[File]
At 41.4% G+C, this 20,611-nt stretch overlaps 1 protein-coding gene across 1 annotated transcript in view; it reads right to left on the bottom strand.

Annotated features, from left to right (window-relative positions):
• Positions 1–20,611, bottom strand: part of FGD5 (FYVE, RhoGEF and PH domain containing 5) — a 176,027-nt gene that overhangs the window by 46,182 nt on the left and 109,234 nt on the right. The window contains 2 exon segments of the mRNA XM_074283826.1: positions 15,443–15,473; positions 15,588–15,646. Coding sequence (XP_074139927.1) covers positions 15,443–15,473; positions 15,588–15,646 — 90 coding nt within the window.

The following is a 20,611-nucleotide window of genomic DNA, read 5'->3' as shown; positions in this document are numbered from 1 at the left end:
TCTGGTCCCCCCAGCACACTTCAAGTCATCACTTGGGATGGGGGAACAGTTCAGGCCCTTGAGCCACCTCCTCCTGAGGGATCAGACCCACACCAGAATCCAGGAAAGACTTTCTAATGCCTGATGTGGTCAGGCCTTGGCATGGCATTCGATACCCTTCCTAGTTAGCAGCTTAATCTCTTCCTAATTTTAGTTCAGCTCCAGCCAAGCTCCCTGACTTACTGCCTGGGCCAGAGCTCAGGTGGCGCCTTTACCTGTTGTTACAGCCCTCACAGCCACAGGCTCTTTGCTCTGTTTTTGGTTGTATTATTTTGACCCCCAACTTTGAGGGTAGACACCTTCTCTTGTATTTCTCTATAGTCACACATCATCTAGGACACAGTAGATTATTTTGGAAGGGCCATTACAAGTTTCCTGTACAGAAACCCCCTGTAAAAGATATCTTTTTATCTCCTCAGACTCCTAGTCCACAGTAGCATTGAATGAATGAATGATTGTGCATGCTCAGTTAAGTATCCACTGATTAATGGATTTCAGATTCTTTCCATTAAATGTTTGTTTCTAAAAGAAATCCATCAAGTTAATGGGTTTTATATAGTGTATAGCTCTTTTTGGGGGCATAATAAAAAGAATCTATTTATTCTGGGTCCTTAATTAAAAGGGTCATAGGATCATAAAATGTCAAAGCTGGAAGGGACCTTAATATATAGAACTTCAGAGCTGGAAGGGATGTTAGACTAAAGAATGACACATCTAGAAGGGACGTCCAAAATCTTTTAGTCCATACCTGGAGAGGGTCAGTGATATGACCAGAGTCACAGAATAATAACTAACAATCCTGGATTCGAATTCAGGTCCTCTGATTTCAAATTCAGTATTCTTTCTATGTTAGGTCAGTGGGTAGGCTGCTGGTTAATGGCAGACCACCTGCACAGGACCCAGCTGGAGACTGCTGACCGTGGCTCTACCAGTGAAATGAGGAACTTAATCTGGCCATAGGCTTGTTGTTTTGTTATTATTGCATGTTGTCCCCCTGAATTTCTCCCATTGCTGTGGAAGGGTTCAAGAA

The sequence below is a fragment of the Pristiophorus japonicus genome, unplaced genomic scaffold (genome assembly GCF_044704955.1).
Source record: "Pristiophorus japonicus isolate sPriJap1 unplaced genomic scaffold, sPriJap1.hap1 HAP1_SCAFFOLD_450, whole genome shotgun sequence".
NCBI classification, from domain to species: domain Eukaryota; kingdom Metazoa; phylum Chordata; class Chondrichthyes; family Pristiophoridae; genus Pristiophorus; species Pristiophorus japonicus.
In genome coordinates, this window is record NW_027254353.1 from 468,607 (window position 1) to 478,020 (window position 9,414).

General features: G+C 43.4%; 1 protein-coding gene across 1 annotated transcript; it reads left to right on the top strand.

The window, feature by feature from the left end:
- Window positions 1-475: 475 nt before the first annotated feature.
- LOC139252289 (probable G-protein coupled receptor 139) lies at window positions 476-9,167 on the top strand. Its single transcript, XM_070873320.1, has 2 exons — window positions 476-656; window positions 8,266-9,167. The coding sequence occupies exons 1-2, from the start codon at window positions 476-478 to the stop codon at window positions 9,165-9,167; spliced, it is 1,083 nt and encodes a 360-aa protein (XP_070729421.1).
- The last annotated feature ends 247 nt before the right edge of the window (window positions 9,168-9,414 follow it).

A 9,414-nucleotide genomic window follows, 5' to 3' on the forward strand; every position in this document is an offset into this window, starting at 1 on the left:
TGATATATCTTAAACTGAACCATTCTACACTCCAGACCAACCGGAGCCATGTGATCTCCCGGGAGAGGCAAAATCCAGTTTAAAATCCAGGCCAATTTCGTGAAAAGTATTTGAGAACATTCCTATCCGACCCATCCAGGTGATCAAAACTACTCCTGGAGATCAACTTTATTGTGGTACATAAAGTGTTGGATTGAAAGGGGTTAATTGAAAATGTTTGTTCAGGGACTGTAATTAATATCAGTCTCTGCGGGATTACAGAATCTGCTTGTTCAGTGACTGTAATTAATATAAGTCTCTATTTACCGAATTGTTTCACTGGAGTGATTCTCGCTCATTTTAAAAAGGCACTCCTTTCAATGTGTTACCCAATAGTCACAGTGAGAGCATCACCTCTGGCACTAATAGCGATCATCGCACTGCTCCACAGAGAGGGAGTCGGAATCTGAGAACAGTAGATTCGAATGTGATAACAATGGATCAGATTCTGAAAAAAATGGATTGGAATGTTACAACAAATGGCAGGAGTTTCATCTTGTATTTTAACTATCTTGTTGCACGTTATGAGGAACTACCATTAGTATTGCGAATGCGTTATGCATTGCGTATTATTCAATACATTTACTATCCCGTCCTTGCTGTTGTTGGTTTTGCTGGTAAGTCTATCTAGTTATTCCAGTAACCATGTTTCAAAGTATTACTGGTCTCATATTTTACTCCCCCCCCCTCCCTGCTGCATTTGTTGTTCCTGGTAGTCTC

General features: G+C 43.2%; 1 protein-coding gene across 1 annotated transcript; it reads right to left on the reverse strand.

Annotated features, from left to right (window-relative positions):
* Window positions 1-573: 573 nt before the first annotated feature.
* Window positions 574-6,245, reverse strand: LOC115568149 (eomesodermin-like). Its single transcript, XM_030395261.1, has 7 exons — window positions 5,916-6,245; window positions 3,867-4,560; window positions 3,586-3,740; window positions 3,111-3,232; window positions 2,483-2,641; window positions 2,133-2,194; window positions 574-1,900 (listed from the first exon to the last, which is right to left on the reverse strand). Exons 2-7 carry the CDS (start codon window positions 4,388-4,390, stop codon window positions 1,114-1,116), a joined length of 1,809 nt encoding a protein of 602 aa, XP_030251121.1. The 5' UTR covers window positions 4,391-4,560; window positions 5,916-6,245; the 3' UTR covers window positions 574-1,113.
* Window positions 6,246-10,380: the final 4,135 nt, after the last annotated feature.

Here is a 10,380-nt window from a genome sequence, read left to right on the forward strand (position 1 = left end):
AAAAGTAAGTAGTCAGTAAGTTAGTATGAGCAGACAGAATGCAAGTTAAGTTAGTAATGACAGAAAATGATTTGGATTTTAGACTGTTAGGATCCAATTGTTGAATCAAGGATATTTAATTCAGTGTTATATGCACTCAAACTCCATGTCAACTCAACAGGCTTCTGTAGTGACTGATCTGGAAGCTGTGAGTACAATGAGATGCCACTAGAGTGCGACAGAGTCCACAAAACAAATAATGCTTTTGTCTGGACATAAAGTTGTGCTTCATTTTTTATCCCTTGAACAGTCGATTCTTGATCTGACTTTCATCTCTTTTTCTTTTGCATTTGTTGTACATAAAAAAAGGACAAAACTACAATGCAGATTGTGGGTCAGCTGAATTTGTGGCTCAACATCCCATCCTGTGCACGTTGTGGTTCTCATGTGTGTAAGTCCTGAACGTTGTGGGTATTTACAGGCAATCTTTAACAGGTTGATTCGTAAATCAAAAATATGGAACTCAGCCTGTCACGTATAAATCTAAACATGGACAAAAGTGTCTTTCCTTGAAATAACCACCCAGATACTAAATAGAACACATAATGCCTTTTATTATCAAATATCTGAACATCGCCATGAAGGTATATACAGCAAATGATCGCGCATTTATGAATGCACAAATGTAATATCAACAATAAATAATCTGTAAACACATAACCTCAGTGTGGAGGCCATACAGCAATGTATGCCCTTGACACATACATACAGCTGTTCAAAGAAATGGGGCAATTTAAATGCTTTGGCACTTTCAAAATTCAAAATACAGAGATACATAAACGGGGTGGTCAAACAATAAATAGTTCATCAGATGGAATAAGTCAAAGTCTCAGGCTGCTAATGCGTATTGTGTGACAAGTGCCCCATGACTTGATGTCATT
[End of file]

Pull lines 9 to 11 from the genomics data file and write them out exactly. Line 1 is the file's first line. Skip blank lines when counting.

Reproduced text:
In genome coordinates, this window is record NW_027254353.1 from 468,607 (window position 1) to 478,020 (window position 9,414).

General features: G+C 43.4%; 1 protein-coding gene across 1 annotated transcript; it reads left to right on the top strand.

The window, feature by feature from the left end: